It seems like more people are getting frisky in public places. Is it hot—or just a crime?
The possibility of getting caught can make sex exponentially hotter. But the three couples who recently made news for getting down in public didn’t get caught—they freaking advertised it. It all happened on the same weekend last February.
At 3:30 in the afternoon on Friday—yes, in broad daylight—one duo started going at it on the sidewalk outside a prom dress store in Chula Vista, Calif. The shop owner recorded them rolling around on the ground, dry humping. Clothes reportedly came off 15 minutes into their romp. Oh, and they had just met.
At the University of Tennessee on Saturday, another pair got frisky in the press box at Neyland Stadium. How’d they get busted? By posting a photo to Snapchat.
And in a far more disturbing incident, a couple was recorded doing it doggie style against an escalator in an unknown subway station. When a passerby interrupted them, the woman spun around, revealing that an infant had been strapped to her chest the entire time.
(“Is it a crime to have sex in front of a baby?” is one of the more upsetting things you can Google. Answer: It’s seriously frowned upon.)
Let’s be clear: We don’t condone flagrant public sex. It will result in an indecency citation and awkward conversations with family members when they recognize you on TV. And hopefully, in the case of the subway couple, a visit from Social Services.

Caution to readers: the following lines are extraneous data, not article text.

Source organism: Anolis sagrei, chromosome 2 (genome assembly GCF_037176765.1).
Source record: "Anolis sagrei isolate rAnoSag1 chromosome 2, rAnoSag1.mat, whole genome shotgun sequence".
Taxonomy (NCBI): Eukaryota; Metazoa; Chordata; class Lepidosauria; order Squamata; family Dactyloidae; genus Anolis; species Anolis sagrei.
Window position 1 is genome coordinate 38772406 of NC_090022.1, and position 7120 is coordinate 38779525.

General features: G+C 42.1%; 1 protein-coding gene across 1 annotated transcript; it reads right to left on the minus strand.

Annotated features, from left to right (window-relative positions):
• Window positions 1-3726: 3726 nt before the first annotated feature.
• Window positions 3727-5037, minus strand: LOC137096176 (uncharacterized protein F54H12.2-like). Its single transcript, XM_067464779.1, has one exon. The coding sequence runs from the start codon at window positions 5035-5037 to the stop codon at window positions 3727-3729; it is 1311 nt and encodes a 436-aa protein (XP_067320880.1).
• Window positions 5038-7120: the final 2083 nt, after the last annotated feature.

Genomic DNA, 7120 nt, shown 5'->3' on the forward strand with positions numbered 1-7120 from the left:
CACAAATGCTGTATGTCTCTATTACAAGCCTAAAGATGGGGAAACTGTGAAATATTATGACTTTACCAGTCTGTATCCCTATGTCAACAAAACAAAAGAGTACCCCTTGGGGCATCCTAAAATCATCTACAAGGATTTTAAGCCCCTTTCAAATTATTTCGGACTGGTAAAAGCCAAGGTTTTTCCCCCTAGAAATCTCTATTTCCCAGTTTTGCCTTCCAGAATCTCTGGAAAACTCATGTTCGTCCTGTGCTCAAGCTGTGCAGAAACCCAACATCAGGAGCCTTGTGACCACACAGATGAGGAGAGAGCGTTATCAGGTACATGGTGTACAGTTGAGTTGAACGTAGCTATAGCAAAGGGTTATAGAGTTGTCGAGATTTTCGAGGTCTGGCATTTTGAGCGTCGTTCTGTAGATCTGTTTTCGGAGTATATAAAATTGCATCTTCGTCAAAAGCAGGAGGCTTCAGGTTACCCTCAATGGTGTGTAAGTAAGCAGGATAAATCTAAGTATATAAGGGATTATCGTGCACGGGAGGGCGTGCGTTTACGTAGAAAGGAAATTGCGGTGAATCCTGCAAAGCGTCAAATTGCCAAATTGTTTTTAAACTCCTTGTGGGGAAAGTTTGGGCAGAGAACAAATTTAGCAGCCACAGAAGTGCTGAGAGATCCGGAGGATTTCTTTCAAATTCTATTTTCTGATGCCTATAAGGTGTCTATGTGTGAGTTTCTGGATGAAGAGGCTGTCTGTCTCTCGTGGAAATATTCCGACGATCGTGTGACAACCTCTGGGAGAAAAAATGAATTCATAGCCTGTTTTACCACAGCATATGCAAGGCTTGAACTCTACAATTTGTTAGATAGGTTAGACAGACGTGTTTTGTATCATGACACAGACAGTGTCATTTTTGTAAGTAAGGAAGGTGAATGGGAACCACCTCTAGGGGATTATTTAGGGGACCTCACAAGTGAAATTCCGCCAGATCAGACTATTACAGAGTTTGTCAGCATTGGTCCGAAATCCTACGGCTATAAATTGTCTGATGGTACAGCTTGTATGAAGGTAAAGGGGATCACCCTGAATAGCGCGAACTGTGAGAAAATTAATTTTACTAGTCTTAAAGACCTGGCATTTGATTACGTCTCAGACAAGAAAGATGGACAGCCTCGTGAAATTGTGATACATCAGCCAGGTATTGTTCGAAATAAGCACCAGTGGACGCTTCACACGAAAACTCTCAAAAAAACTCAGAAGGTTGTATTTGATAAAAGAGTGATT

But experts say we are in a golden age of exhibitionism. Being seen is a major turn-on to some women because it makes them feel desired—which is paramount in female fantasies, according to Ogi Ogas, Ph.D., a cognitive neuroscientist and the coauthor of A Billion Wicked Thoughts.
The good news: You can partake without being a total creep or a criminal. To find out why women are more compelled than ever to show off their sex appeal, read She Wants You to Watch.
And one more reminder: Don’t do anything stupid. Because ultimatley, no one will be empathetic to the “heat of passion” excuse.
Additional reporting by Anna Davies